A pregnant islander who has smoked since age 11 has candidly shared her struggle with quitting in a bid to encourage other mums-to-be to do the same.
One in 10 UK women smoke while pregnant, while Jersey data shows that nearly two fifths of those expecting are still smoking at the time of their first pregnancy check-up.
The 2017 Smoking Profile also shows that one in six of all Jersey babies born last year were at risk of passive smoking at six to eight weeks old.
But Nikita Livingston, who is sharing her story as part of the anti-smoking ‘Stoptober’ campaign, didn’t want to become one of those statistics when she found out she was to become a mother 12 weeks ago.
Pictured: Ms Livingston hasn't smoked in 10 weeks.
Having smoked up to 60 cigarettes a week, the local bank manager decided that habit needed to stop, but knew she couldn’t do it alone.
“I have struggled to quit before so I rang Help2Quit the day I learned I was pregnant. They called me back the day after and I was able to see someone the same day. They sat me down and went through the options. They knew I wanted to stop smoking the following day and had me in that day to give me a boost,” she told Express.
The Help2Quit programme involves specialist guidance and treatments for smokers keen to drop the habit, as well as non-judgmental emotional support. “It’s nice having someone to vent to, I can whinge and moan as I wish. It’s like a support network and it really helps speaking to the practitioners,” Ms Livingston explained.
Pictured: Ms Livingston's partner has also stopped smoking.
But even with the support, including that of her partner who is also quitting smoking, which statistics say should increase her chance of stopping for good by as much as 67%, it hasn’t been easy. “It has been really difficult. The first two weeks were very difficult,” she says, candidly admitting that she “fell off the wagon” during that time by having one or two cigarettes.
She was helped through this period, however, with extra guidance and the use of nicotine gums and sprays, as well as patches. It has now been 10 weeks since she touched a cigarette and she is determined not to start again, even when the baby is born.
One of the most important factors in encouraging her to stay on track was a carbon monoxide test, which helped her realise the impact smoking could have on her baby. Produced by tobacco products and cars, the gas is colourless and scentless, meaning that many people don’t know about its toxic effects.
Pictured: All pregnant women will soon receive a carbon monoxyde test.
She explained: "As much as you hear the bad stories and what happened to babies of mums who smoke, the breathalyser, which is your reading and the baby's, it really shows you. You see how dangerously high the level is. It really made me stop and think.
"Doctors explain to you what carbon monoxide can do to your baby, but seeing how much there is, it's a real moment. When you know it's your own baby, it makes it real."
The test will soon be offered to all pregnant women, whether they smoke or not, on a voluntary basis. Jersey’s midwives will receive training on how to carry out the carbon monoxide test, which requires the mum to breathe into a small, hand-held device, and provide feedback to pregnant women on their result. This will help identify pregnant women and their unborn babies who may be at risk from the harmful gas. Women who smoke or have high readings will be referred to the Help2Quit specialist nurses for additional support – something vital as it can be harder for pregnant women to quit because the body reacts differently to nicotine.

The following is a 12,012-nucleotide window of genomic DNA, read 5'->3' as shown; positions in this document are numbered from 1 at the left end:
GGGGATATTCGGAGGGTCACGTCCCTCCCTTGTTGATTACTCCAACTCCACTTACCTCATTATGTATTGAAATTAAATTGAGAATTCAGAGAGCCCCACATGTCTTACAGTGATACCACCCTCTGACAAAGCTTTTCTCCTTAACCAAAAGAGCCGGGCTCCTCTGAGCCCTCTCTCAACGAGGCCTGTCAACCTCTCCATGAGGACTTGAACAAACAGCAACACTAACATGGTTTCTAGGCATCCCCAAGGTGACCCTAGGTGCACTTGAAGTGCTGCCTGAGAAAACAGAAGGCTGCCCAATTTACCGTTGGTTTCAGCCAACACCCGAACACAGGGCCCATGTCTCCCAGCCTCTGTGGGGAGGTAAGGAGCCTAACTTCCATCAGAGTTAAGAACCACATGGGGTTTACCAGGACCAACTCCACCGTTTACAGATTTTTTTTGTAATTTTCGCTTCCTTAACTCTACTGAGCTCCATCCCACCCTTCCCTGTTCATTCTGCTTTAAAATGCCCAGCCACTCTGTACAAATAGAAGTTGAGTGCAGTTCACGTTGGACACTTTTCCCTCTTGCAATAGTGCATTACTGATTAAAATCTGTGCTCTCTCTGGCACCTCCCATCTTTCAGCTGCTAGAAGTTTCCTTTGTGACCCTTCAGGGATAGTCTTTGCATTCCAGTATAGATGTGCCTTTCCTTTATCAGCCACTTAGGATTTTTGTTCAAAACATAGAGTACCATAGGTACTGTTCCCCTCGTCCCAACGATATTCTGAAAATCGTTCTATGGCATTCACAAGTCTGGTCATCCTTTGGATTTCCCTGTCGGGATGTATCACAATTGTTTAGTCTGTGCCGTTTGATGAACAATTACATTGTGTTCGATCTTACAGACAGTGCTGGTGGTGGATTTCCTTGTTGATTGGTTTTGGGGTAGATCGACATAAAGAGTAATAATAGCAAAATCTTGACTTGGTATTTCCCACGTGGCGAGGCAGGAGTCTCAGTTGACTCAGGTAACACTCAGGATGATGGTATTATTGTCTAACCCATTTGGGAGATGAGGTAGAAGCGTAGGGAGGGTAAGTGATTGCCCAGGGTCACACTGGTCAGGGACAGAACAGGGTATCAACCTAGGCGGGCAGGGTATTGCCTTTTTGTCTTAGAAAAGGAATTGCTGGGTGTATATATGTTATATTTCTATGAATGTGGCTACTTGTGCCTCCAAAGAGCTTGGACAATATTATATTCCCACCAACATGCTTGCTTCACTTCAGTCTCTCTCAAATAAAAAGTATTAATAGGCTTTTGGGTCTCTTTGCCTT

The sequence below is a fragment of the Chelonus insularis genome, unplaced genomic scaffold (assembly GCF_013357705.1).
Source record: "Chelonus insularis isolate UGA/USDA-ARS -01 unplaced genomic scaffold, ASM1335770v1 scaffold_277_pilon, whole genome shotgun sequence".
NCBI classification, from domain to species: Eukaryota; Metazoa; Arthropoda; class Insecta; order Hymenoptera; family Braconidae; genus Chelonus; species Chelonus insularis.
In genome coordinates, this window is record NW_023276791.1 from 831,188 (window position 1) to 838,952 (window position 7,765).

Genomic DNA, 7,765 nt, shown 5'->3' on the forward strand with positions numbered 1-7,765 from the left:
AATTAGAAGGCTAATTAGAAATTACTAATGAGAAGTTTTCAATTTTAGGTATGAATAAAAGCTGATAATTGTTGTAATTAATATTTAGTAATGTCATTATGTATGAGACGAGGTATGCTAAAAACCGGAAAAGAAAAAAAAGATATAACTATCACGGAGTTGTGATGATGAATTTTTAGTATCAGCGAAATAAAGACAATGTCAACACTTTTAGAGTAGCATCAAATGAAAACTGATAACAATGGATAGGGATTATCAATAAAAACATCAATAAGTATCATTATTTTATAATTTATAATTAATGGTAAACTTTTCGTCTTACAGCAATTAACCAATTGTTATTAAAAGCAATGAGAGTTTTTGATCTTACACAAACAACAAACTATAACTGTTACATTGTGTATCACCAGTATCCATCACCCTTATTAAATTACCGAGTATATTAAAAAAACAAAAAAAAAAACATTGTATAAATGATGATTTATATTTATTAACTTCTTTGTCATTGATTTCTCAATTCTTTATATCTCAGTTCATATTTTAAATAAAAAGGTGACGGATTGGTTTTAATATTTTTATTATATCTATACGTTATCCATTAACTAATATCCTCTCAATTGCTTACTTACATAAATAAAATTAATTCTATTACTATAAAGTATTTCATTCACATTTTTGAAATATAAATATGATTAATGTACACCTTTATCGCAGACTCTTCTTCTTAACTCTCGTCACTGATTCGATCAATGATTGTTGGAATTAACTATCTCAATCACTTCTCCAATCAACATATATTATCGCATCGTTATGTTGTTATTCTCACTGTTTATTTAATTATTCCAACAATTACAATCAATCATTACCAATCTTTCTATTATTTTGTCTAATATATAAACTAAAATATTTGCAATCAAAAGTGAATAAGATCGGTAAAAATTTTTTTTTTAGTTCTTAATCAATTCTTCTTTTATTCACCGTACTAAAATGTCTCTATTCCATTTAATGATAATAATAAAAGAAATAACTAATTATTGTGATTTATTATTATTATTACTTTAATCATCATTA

Pictured: Local statistics also show that 1 in 6 of all babies born in 2017 were at risk of passive smoking at 6-8 weeks of age
“Exposure to carbon monoxide during pregnancy is harmful as it can reduce the amount of oxygen the growing baby receives and can be detrimental to the health and development of the baby and the pregnant woman,” Julie Mycock, Head of Midwifery, commented.
“We want to offer testing to all expectant mums so we can offer them the very best care for their babies all the way through a pregnancy. It’s important to emphasise that if a woman does smoke, we are not judging her, we just want to help and give her all the support she needs so she can be supported to give up smoking and have the very best result for her and her baby.”
Ms Livingston says that she now has “more determination now than I ever had.”
Pictured: Quitting is hard but Ms Livingston is encouraging islanders to keep trying.
“I tried to give up in the past but only lasted six weeks. Life works in a such a way that if something annoys you, you revert back to your habits. But I have a very good excuse to stop now. I don’t want to harm the baby. I would like to think that I won’t smoke ever again. Being pregnant was the main reason I stopped but having a child will be another very good reason not to start again. I don’t want my child to see me smoke and think it is ok.”
While quitting is difficult, Ms Livingston is encouraging others to keep trying. “People can’t make you stop. You have to really want it, for your own reasons, for your own health. You have to really try.”
“If you have a cigarette, it’s not the end of the world,” she adds. “Don’t think like people on a diet, ‘I just had a cake so I might as well have 20.’ Move on and continue. Take every day as it comes and keep trying.
“The only thing you can do is try.”
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